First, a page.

The Fellowship recognizes Edward T. Cone’s contributions to American music as a composer, musicologist, and theorist. A member of Princeton University’s faculty from 1946 to 1985, Cone’s numerous compositions include a symphony and works for chorus, piano, voice, orchestra, and chamber ensembles. From 1979 to 1985 he also held the position of the Andrew D. White Professor-at-Large at Cornell University. Cone authored two of the twentieth-century’s most influential books on Western music: Music Form and Musical Performance (1968) and The Composer’s Voice (1974).
The Edward T. Cone Fellowship is awarded competitively to scholars at any phase of their careers whose research interest is focused on the history, creation, and analysis of American concert music, ranging from solo or chamber music to symphonic works. The Fellowship may support research expenses, including but not limited to travel expenses, books, and media resources. The maximum award is $2,000.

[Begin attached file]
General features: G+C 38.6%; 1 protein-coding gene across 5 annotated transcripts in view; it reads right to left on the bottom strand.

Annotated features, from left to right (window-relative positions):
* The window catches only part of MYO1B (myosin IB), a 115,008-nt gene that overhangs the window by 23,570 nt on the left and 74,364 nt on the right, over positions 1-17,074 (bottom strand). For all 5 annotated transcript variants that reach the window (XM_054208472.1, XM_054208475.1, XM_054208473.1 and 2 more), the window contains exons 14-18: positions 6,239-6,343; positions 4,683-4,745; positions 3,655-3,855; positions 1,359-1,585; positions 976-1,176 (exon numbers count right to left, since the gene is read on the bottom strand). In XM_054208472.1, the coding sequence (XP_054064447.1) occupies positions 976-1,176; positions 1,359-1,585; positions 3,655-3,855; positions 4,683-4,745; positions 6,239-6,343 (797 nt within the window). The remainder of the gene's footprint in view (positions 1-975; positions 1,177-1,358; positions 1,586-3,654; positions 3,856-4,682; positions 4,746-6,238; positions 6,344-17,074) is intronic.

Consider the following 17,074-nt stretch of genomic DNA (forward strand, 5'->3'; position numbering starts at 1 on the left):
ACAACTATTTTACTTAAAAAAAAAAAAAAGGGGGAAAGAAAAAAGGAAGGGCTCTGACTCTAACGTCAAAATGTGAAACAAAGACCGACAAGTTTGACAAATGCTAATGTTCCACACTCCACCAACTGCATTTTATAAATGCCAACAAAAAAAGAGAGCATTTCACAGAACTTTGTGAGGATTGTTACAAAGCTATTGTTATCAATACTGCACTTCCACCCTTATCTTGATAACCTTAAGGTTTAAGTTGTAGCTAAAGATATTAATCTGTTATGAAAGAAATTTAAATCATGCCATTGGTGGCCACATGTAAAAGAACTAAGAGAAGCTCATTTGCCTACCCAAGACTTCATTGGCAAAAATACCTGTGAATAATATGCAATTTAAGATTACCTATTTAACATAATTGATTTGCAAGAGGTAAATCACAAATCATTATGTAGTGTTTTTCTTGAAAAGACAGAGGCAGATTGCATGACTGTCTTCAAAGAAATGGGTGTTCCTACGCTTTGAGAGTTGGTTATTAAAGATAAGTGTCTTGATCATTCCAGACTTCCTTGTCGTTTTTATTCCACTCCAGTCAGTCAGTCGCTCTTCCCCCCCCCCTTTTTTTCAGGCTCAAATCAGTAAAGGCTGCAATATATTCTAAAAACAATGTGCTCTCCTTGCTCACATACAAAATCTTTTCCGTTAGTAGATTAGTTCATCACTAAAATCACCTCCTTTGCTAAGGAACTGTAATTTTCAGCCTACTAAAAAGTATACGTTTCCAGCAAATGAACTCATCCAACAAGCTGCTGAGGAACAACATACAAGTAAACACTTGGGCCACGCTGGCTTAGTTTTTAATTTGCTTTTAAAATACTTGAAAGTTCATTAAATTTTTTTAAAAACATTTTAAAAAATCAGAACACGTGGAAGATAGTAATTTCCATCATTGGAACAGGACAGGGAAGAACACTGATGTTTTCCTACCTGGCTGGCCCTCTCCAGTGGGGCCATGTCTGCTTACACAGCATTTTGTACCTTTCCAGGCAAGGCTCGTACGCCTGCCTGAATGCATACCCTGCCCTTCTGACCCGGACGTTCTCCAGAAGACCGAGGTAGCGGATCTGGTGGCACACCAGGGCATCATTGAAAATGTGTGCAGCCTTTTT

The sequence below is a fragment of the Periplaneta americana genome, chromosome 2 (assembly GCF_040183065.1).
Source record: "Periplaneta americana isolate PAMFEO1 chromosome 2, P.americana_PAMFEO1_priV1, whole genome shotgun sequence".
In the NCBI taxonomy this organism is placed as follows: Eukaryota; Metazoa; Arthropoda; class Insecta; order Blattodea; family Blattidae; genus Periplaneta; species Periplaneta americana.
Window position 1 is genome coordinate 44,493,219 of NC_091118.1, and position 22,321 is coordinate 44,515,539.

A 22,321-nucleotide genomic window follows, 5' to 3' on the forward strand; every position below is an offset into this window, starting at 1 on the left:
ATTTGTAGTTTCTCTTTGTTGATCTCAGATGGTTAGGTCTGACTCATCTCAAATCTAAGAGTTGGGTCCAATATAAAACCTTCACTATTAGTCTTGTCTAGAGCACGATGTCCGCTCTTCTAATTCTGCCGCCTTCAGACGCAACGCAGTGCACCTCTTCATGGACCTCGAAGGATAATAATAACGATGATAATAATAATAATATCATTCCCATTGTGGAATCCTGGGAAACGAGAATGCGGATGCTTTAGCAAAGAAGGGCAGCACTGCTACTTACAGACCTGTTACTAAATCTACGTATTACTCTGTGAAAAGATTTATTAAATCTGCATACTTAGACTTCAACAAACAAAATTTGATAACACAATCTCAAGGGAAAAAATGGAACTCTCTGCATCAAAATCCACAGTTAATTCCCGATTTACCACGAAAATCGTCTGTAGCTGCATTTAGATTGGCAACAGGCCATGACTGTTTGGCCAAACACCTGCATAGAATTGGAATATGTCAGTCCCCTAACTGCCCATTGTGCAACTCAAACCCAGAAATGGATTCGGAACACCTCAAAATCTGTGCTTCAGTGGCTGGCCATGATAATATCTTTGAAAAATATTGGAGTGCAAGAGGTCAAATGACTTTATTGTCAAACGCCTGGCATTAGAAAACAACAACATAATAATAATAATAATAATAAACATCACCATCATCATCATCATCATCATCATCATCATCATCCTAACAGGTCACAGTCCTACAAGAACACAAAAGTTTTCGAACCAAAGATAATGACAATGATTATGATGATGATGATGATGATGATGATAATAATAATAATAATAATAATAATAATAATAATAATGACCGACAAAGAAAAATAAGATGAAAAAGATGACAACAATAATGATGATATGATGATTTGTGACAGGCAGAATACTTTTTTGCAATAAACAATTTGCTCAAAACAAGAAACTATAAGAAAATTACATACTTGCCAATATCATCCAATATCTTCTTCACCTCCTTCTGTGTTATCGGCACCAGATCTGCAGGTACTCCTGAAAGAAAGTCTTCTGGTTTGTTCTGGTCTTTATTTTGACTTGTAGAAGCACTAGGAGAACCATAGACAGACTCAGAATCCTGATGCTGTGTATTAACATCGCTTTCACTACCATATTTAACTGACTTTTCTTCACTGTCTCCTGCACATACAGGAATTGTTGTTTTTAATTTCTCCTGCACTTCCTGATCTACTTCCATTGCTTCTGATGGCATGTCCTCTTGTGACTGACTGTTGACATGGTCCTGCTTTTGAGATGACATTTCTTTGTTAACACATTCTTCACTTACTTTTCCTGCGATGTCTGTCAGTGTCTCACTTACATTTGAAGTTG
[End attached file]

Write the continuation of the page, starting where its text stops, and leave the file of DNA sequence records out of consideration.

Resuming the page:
A one-page budget and final report are to be submitted by the recipient to the Executive Director of the Society no more than one year after the award is presented.
To be eligible, an applicant must be a member in good standing of the Society. Projects that have already received SAM fellowship support (Block, Graziano, McCulloh, McLucas, Thomson, Tick) are not eligible to receive the Cone Fellowship.
In addition to the application form, please submit the following:
- A general description of the project, not to exceed 500 words.This should describe the relationship of the research to your scholarship, the intellectual rationale, significance to the field of American music, and expected outcome.
- A plan of work, not to exceed 500 words. This should describe the various components of the research to be undertaken with fellowship funds and a timetable.
- A detailed budget for all expenses requested.
||John Kapusta, “’Here We Are Now’: American Music in the Culture of Self-Actualization”
||Laura Emmery, "Evolution and Process in Elliott Carter’s String Quartets: A Study in Sketches"
||Jonathan Verboten, “Gottschalk: An American Pianists in a Eurocentric America”